I was driving west on Sunset recently and was rather pleased to see the addition of a Bike lane to a meager 2 block stretch of Sunset Dr. East of 57th Ave. Although the Bike lane isn’t considerably long, its a decent inroad to getting our local drivers and streets accustomed to sharing the right of way with alternative forms of transportation. The whole South Miami Business district should be repainted to include bike lanes. The inclusion of such alternatives would make the South Miami downtown a more pleasant place for people to navigate.Then I stumbled upon the largest eyesore the South Miami commission could have approved in the heart of its newly found business district: a parking garage. The commission foolishly bypassed the residential requirement for this mixed-use structure, meaning we’ll see one of the oddest combinations in mixed-use structures: Ground-Level Retail with a multi-story parking deck above. When walking around South Miami or Sunset Place, one is always quick to notice the amount of traffic in the area and the little amount of nearby residences. The South Miami business district would be a much more vibrant part of the city and community if some proper dense housing was finally incorporated into one of these projects. Side note: from where I took this picture, I was surrounded by empty parking lots, plenty of on-street parking, and the new HSBC parking Garage, looming in the distance were the also massive Sunset Place Parking Structure and the few hundred spaces incorporated into the whole foods market. Think getting to South Miami is difficult now? Just wait till these two projects come online…
Alas, with the demise of the
The Shops at Sunset Place was designed as a mall in transition. The sprawling suburban mall concept was just beginning to fade away from the American landscape while the “lifestyle center” concept had yet to fully take off. Having witnessed the failure of the Bakery Center, Simon Malls was careful to not retrace the same steps, but by the same token, was reluctant to fully pioneer a new urban and real “lifestyle center.” Unlike its predecessor, Sunset Place was designed to be an open-aired Mediterranean community, incorporating former mall aspects like big boxed anchor tenants with street-level restaurants, faux cityscapes, and even a few residential units. The center was originally envisioned to be an entertainment center, but the quick failure of some of the theme restaurants and IMAX Theater, quickly changed intended target use. Since its inception, the mall has struggled to maintain a strong and lasting business base. This can perhaps be attributed to its awkward design, as I said earlier, as a mall in transition: too few apartments, too big of a parking garage for an urban center, but too small for a mall, near isolation from the surrounding urban area, and a terrible incorporation into the South Miami neighborhood and nearby public transit.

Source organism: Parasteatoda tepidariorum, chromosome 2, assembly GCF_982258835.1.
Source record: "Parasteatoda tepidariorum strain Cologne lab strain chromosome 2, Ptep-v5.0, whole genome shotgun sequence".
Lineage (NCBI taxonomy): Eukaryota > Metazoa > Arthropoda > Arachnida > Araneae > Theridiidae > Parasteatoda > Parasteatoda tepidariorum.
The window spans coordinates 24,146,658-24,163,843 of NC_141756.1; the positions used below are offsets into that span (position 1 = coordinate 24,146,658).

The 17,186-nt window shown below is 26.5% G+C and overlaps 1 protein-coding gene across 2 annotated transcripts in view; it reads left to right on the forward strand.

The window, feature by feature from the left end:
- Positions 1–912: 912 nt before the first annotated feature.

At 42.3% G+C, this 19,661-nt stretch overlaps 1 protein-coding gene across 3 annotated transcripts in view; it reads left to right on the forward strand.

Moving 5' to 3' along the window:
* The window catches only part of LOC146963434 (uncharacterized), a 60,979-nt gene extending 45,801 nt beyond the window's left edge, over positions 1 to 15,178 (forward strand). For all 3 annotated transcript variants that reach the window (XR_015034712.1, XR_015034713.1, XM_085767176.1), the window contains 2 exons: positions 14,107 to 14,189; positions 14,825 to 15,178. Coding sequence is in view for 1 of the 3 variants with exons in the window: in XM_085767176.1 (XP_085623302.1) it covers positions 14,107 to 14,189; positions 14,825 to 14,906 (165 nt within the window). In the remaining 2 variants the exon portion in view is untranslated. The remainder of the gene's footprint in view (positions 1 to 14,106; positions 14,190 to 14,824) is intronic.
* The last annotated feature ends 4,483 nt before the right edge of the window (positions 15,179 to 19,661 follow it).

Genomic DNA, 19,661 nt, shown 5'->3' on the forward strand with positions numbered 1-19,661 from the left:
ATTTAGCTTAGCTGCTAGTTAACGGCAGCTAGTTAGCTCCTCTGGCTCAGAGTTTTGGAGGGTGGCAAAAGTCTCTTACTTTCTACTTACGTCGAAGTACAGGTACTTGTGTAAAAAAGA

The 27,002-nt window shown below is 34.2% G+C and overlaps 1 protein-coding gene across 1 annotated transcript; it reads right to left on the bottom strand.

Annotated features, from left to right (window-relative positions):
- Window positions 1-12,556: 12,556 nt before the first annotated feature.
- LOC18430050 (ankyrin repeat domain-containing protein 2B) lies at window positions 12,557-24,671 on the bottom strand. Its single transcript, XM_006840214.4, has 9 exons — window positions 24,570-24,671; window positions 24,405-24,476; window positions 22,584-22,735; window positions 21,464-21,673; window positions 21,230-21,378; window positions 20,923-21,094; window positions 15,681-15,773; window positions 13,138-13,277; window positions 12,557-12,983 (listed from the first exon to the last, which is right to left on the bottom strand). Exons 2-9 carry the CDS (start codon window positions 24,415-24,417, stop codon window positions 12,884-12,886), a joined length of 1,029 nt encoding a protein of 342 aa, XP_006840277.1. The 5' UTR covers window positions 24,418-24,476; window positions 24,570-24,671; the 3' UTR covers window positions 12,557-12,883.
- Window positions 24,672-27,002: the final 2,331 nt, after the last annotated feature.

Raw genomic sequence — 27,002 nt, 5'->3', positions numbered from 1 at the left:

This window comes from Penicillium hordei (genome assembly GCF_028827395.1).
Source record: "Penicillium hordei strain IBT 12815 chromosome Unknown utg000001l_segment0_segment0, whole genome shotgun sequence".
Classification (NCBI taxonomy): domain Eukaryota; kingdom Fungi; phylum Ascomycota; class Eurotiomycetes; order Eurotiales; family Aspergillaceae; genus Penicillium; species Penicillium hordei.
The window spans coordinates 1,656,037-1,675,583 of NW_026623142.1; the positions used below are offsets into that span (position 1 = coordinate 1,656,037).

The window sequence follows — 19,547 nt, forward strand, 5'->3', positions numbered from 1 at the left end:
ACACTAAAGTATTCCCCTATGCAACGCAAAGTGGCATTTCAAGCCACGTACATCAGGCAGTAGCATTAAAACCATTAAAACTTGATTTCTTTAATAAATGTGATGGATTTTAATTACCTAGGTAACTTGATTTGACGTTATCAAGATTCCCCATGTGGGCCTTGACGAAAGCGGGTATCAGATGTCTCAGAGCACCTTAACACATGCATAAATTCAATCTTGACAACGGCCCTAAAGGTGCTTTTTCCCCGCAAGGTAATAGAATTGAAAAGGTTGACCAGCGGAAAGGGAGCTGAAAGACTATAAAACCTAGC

The Shops at
Wasted Space Sunset Place has served as a catalyst for
Now, rising in the heart of the area are two developments which will continue the neighborhood’s transformation from urban center to urban disaster. The map above shows the existing public parking garage structures in the area (Red circles.) The first catastrophic development, highlighted by the yellow circle is the upcoming Plaza San Remo (Where’s the Plaza?) with over 100,000+ square feet of office space and a 65,000 square foot Whole Foods Market. The complex, which is being advertised as: “A first-class Medical & Professional Condominium where
Highlighted by the blue circle on the map and about one tenth of a mile away from the transit station is the upcoming catastrophic restaurant/public parking garage facility. The 435 parking spot garage will sit above 36,000 square feet of restaurants including a Carrabas, Outback Steakhouse, and a “sport themed” restaurant according to city documents (Note the public concerns: “He felt that key points about safety in the garage were addressed such as proper turning radiuses for cars…”) Give me a break! What about the fact that the area can’t handle another 435
patrons cars or that a parking garage isn’t exactly part of the urban design South Miami should be looking for for the city center, all the public cares about is whether they will be able to drive their Hummer or Navigator through without getting a scratch…It looks like the only wait for a table for two will be on the two lanes of
The Green lines on the map indicate streets which contain on-street parallel parking spaces. The orange circles highlight the local existing surface parking lot facilities. Aside from parking and food themed retail, the urban center is lacking any sort of residential identity. The city and County have completely neglected the fact that transit was originally intended to be incorporated into the urban center, a fact which will soon be realized as the